Taste Changes

Approved by the Cancer.Net Editorial Board, 11/2018

Some people with cancer have taste changes during or after cancer treatment. Here are some common taste changes:

  • Foods may taste differently than before, especially bitter, sweet, and/or salty foods.

  • Some foods may taste bland.

  • Every food may taste the same.

  • You may have a metallic or chemical taste in your mouth, especially after eating meat or other high-protein foods.

Taste changes can lead to loss of appetite and weight loss. Also, it can cause a strong dislike of certain foods, also called food aversions. Tell your health care team if you have any taste changes that are affecting your ability to eat. Relieving such side effects is an important part of cancer care and treatment. This is called palliative care or supportive care.

Causes of taste changes

There are several possible causes of taste changes related to cancer and its treatment. Understanding the cause can help you and your health care team better manage these changes.

  • Chemotherapy. Taste changes are a common side effect of chemotherapy. About half of people receiving chemotherapy have taste changes. But these taste changes usually stop about 3 to 4 weeks after treatment ends.

    The following types of chemotherapy are commonly known to cause taste changes:

    • Cisplatin (available as a generic drug)

    • Cyclophosphamide (available as a generic drug)

    • Doxorubicin (available as a generic drug)

    • Fluorouracil (5-FU, Efudex)

    • Paclitaxel (Taxol)

    • Vincristine (Oncovin, Vincasar PFS)

  • Other medicines. Some other medicines can cause taste changes, including:

    • Some opioid medicines used to relieve pain, such as morphine

    • Antibiotics, which are used to treat infections

  • Radiation therapy. Radiation therapy to the neck and head can harm the taste buds and salivary glands, causing taste changes. It may also cause changes to the sense of smell. Changes to the sense of smell may affect how foods taste.

    Taste changes caused by radiation treatment usually start to improve 3 weeks to 2 months after treatment ends. Taste changes may continue to improve for about a year. If salivary glands are harmed, then the sense of taste may not fully return to the way it was before treatment.

  • Other causes. Other causes of taste changes include:

    • Surgery to the nose, throat, or mouth

    • Biological therapies, such as interleukin-2 (IL-2), called aldesleukin (Proleukin)

    • Dry mouth

    • Damage to the nerves involved in tasting

    • Mouth infections

    • Dental or gum problems

    • Nausea and vomiting

Managing taste problems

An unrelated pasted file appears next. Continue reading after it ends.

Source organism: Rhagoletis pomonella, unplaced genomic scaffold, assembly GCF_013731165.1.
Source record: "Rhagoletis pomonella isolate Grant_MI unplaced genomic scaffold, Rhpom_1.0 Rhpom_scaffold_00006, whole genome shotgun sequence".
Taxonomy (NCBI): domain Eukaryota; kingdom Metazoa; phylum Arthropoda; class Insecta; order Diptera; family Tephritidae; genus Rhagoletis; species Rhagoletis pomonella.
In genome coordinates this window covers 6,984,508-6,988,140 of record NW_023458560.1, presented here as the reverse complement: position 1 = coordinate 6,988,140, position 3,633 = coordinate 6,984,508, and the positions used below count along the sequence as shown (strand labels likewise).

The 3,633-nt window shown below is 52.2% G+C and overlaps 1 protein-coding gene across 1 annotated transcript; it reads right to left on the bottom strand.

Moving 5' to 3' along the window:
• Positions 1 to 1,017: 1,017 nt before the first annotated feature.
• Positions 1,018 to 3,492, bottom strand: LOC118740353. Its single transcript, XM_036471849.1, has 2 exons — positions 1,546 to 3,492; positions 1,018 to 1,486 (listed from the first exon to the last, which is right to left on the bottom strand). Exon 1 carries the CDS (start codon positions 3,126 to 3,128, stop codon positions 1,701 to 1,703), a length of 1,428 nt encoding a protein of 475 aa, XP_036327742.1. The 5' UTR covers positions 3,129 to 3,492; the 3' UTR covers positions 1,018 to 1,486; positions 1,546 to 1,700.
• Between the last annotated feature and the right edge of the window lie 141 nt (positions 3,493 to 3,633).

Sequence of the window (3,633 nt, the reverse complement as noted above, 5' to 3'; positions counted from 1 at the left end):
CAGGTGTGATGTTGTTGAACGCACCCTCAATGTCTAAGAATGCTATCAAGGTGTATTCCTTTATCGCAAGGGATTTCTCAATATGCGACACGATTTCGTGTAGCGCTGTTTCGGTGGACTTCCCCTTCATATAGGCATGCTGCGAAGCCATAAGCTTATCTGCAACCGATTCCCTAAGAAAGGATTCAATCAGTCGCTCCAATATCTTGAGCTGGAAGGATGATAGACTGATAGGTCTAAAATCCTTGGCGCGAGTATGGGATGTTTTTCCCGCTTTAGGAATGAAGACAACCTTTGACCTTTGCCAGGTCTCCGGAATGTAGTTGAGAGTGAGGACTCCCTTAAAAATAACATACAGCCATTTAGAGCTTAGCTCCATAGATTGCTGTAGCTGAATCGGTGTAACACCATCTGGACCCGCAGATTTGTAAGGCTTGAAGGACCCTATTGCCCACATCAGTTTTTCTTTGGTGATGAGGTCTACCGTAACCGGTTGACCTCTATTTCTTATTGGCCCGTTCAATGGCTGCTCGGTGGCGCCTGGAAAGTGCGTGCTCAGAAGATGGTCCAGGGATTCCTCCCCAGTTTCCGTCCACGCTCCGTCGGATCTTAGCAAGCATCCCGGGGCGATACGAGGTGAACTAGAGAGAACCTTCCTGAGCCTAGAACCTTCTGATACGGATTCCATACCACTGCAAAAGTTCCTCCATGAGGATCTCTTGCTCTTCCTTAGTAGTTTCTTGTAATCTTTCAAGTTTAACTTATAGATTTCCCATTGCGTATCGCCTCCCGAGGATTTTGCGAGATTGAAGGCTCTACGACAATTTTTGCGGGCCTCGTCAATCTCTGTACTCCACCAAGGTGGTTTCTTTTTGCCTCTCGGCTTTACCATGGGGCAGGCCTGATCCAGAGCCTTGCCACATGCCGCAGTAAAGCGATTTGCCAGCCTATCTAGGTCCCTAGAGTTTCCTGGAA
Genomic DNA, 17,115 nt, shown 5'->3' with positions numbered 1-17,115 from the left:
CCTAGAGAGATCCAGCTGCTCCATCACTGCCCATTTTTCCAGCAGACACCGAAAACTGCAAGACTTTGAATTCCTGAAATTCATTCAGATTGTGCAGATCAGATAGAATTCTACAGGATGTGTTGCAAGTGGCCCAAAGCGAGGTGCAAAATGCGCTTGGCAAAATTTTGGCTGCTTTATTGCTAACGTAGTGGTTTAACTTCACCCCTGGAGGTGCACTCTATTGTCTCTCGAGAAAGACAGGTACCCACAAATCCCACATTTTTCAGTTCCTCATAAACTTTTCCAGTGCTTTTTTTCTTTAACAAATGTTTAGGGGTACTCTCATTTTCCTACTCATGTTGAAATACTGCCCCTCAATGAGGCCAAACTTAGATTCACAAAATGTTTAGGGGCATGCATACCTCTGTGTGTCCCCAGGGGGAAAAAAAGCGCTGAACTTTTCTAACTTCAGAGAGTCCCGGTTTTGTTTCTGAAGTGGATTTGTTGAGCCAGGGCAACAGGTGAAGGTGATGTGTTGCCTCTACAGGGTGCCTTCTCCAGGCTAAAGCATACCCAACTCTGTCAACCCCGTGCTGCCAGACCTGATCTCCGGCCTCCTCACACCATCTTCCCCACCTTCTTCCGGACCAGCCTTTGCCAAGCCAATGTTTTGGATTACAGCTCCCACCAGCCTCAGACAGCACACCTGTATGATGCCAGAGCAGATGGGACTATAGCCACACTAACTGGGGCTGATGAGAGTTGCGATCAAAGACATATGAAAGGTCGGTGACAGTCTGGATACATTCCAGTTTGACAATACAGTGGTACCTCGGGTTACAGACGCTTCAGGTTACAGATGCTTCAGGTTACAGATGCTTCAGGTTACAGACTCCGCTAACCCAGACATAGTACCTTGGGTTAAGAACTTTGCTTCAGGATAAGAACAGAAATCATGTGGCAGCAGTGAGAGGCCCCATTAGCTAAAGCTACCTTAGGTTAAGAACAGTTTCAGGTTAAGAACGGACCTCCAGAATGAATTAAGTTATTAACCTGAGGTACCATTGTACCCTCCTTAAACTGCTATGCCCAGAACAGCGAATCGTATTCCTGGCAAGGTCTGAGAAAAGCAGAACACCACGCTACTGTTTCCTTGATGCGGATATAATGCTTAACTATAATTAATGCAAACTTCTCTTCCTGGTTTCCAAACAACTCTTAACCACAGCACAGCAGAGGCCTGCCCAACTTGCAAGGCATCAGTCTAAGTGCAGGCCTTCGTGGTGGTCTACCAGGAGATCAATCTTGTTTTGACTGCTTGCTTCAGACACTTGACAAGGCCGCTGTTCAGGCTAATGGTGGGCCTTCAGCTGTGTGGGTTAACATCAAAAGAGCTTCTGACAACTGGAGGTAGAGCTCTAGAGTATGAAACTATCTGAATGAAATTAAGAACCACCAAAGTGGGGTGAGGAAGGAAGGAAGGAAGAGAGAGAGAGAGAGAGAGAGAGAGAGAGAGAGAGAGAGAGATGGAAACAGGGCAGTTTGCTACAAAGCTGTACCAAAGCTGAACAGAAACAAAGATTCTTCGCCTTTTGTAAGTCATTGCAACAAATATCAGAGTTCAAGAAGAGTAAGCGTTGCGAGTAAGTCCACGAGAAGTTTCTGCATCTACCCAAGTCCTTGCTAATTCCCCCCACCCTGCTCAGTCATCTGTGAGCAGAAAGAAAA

Usually, there are no specific treatments for taste problems. But sometimes treating the cause of the taste changes can help. For example, treating causes such as mouth infections, dry mouth, or dental or gum problems can improve taste changes.

Taste changes can make it hard for some people to eat healthy foods and maintain their weight. If this is true for you, talk with your doctor or a dietitian. Also, consider the following tips to cope with taste changes:

  • Choose foods that smell and taste good, even if the food is not familiar.

  • Get rid of cooking smells by using an exhaust fan, cooking on an outdoor grill, or buying precooked foods. Cold or room-temperature foods also smell less.

  • Eat cold or frozen foods, which may taste better than hot foods. But avoid cold foods if you are receiving chemotherapy with oxaliplatin (Eloxatin). This drug makes it hard to eat or drink anything cold.

  • Use plastic utensils and glass cookware to lessen a metallic taste.

  • Try sugar-free gum or hard candies with flavors such as mint, lemon, or orange. These flavors can help mask a bitter or metallic taste in the mouth.

  • If red meats do not taste good, then try other protein sources. This may include poultry, eggs, fish, peanut butter, beans, or dairy products.

  • Marinate meats in fruit juices, sweet wines, salad dressings, or other sauces.

  • Flavor foods with herbs, spices, sugar, lemon, or sauces.

  • Avoid eating 1 to 2 hours before chemotherapy and up to 3 hours after chemotherapy. This helps prevent food aversions caused by nausea and vomiting.

  • Rinse your mouth with a salt and baking soda solution before meals. Try a solution of ½ teaspoon of salt and ½ teaspoon of baking soda in 1 cup of warm water. It may help stop bad tastes in the mouth.

  • Keep a clean and healthy mouth by brushing frequently and flossing daily.

  • Think about taking zinc sulfate supplements, which may improve taste for some people. But talk with your doctor before taking any dietary supplements, especially during active treatment.

Related Resources

Dental and Oral Health